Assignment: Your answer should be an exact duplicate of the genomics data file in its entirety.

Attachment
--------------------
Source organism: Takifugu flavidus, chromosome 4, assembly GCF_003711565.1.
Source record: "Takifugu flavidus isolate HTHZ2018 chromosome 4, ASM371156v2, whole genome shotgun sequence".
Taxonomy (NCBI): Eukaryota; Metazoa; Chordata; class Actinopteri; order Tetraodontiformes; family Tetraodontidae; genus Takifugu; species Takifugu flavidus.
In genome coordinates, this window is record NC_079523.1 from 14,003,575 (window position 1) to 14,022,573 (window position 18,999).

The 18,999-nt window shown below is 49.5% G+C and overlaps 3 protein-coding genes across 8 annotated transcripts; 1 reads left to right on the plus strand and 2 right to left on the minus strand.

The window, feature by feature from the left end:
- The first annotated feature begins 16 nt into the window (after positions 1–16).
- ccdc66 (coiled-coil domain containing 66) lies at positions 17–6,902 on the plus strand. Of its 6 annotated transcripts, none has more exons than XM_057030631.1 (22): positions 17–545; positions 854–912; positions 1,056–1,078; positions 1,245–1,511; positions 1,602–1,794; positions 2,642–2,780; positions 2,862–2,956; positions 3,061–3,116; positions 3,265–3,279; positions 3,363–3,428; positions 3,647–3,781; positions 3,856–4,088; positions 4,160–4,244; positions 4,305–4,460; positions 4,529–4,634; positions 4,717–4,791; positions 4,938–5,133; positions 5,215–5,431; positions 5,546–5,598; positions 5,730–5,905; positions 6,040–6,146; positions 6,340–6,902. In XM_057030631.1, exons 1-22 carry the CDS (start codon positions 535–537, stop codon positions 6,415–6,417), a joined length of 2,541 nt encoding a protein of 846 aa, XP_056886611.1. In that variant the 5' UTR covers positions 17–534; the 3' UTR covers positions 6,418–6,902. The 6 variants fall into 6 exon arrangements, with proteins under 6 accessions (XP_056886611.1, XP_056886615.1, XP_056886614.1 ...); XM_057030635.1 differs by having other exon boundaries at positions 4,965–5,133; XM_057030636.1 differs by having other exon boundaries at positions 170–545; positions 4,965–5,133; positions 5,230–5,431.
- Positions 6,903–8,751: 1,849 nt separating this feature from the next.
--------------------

Source organism: Takifugu flavidus, chromosome 4, assembly GCF_003711565.1.
Source record: "Takifugu flavidus isolate HTHZ2018 chromosome 4, ASM371156v2, whole genome shotgun sequence".
Taxonomy (NCBI): Eukaryota; Metazoa; Chordata; class Actinopteri; order Tetraodontiformes; family Tetraodontidae; genus Takifugu; species Takifugu flavidus.
In genome coordinates, this window is record NC_079523.1 from 14,003,575 (window position 1) to 14,022,573 (window position 18,999).

The 18,999-nt window shown below is 49.5% G+C and overlaps 3 protein-coding genes across 8 annotated transcripts; 1 reads left to right on the plus strand and 2 right to left on the minus strand.

The window, feature by feature from the left end:
- The first annotated feature begins 16 nt into the window (after positions 1–16).
- ccdc66 (coiled-coil domain containing 66) lies at positions 17–6,902 on the plus strand. Of its 6 annotated transcripts, none has more exons than XM_057030631.1 (22): positions 17–545; positions 854–912; positions 1,056–1,078; positions 1,245–1,511; positions 1,602–1,794; positions 2,642–2,780; positions 2,862–2,956; positions 3,061–3,116; positions 3,265–3,279; positions 3,363–3,428; positions 3,647–3,781; positions 3,856–4,088; positions 4,160–4,244; positions 4,305–4,460; positions 4,529–4,634; positions 4,717–4,791; positions 4,938–5,133; positions 5,215–5,431; positions 5,546–5,598; positions 5,730–5,905; positions 6,040–6,146; positions 6,340–6,902. In XM_057030631.1, exons 1-22 carry the CDS (start codon positions 535–537, stop codon positions 6,415–6,417), a joined length of 2,541 nt encoding a protein of 846 aa, XP_056886611.1. In that variant the 5' UTR covers positions 17–534; the 3' UTR covers positions 6,418–6,902. The 6 variants fall into 6 exon arrangements, with proteins under 6 accessions (XP_056886611.1, XP_056886615.1, XP_056886614.1 ...); XM_057030635.1 differs by having other exon boundaries at positions 4,965–5,133; XM_057030636.1 differs by having other exon boundaries at positions 170–545; positions 4,965–5,133; positions 5,230–5,431.
- Positions 6,903–8,751: 1,849 nt separating this feature from the next.